Supernovae and Neutron Stars


There are two Types of supernovae.  Casually, both types appear as brilliant "temporary" stars in the sky, some even visible in daylight.  Both types are violent explosions but the models describing them are very different.  They are referred to as Type I and Type II

Most stars shine by radiating energy produced in their cores from hydrogen fusing into helium.  This process operates, for main sequence stars, such as the Sun, for around 10 billion years.  Massive stars (GT 3 solar masses) fuse hydrogen more rapidly.  Eventually all stars develop a core of "helium ash" and hydrogen begins to fuse in a shell around the core.  As the helium core accumulates, the shell temperature drops below that required for hydrogen fusion (about 14 million degrees).  When hydrogen fusion ceases, the star contracts by self-gravitation raising the temperature high enough in the core for helium to fuse into carbon and oxygen.  A "carbon ash" core accumulates inside the helium fusion zone and a helium fusion shell develops.  Helium fusion is unstable, characterised by large core pulsations which push surface material outward where it cools.  The star becomes larger and more reddish in color.  Eventually, the helium fuel exhausts, fusion ceases, and gravitational contraction again occurs.

At this point, less massive stars, such as the Sun, contract slowly but the core does not get hot enough to fuse carbon or oxygen.  Gravitational contraction raises the internal temperature creating convection zones.  A star like the Sun will contract until matter at the center reaches an electron degeneracy state.  An incompressible electron "crystal" forms containing carbon and oxygen nuclei.  Radiation pressure from the degenerate core will drive about 40% of the star's mass off into space as an expanding shell.  This creates a planetary nebula surrounding a white dwarf star.  Initialially, the white dwarf has an apparent (black body) surface temperature of about 100,000 degrees.  Its surface emits intense ultraviolet radiation which causes gasses in the surrounding planetary nebula to flouresce.  Over bllions of years, the star cools becoming a frozen cinder and the halo dissipates into space.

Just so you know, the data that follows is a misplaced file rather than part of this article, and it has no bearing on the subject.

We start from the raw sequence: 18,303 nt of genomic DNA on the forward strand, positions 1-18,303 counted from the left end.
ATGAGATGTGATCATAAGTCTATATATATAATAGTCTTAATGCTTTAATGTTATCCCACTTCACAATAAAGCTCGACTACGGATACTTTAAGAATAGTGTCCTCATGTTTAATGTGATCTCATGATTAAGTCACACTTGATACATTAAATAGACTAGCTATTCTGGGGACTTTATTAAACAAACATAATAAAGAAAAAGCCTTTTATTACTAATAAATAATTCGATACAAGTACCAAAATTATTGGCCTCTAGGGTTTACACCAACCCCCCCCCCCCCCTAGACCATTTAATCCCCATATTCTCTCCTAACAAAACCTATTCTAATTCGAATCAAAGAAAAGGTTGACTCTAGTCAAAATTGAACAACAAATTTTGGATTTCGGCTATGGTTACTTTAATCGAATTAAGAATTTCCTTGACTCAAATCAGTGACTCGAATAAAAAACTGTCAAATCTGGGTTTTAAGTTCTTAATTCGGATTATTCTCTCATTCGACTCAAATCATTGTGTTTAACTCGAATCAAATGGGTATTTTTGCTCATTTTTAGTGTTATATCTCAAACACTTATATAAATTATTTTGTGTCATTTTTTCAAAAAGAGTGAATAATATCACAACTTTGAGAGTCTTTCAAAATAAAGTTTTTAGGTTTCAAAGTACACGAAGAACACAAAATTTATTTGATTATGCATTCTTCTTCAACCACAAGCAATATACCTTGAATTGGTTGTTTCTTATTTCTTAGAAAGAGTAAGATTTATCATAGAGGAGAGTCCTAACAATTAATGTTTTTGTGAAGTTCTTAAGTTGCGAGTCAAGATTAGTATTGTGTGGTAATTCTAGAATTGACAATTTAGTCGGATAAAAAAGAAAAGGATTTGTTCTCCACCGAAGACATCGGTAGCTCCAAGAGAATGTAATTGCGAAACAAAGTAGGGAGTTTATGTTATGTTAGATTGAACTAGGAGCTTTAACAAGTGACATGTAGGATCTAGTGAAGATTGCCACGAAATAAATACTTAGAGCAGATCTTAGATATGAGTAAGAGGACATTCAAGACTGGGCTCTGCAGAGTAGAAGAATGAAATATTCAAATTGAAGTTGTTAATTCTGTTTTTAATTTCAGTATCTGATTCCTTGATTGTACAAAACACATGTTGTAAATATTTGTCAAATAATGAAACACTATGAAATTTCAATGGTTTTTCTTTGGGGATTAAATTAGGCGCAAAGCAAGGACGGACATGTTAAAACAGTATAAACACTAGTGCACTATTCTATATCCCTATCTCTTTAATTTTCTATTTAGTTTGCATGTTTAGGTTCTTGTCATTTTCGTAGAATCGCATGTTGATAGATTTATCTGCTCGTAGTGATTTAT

Stars greater than 3 solar masses continue contracting until the core reaches carbon / oxygen fusion temperature.  A number of fusion reactions occur producing primarily magnesium, neon and silicon.  A complex series of core contractions and toggling of fusion reaction zones between the core and shells eventually results in accumulation of an iron "ash" core.  Stars in this phase pulsate and their energy output varies.  Iron cannot be fused to release energy so an "iron ash" core builds up until its volume is slightly larger than the size of the earth.  Gravitational pressure around the iron core increases until the core collapses into a neutron degeneracy state.  It takes about 10 seconds for the "Earth sized" core to collapse into a ball of neutrons 10 miles in diameter.  The chaos that follows is a type II supernova.  An incredible amount of energy is released, mostly in the form of neutrinos (tiny electrically neutral subatomic particles).  As stellar matter outside the core falls inward and collides with the neutron core.  Near the surface of the neutron core, temperatures reach several hundred million degrees and the infalling matter recoils.  The resulting shockwave produces a brilliant cosmic display and contains elements heavier than iron, for example, nickel, gold, silver, uranium, etc.  These heavy elements are created by fusion reactions near the core which require extremely high temperatures and pressure.  Enough gamma radiation is produced to cause damage to carbon-based forms within 200 light-years (1,200,000,000,000,000 miles!).  The ball of neutrons, a neutron star remains and is, in many cases, ejected from the center of the explosion. 

The star's outer layers are blasted into space at thousands of km/sec producing a massive shock wave.  This expanding shell is so bright that it can be seen with the unaided eye in daylight if the event occurs within our Milky Way galaxy.  These explosions can even be observed with small telescopes in galaxies millions of light-years away.  After several months, the blast cloud dims as it expands and cools producing a supernova remnant. The surface of the neutron star slowly decays into proton-electron pairs which are trapped or ejected by the magnetic field.  The neutron star slowly decays via synchrotron radiation emission and particle ejection into polar magnetic jets. 

When core collapse occurs, the neutron star "spins up" like a skater pulling their arms in.  Rotational speeds of 3000 RPM are not uncommon.  The progenitor star's magnetic field is compressed and wrapped up to extremely high flux levels which generates "jets" of protons and high energy radiation aligned with the magnetic field axis.  These jets are detectable at great distances if pointed at an observer.  Because the magnetic and spin axes are seldom coincident, the jets trace circles in the cosmos.  A distant observer located near the beam path will observe a regularly pulsing radiation source, hence, the term pulsar also refers to neutron stars.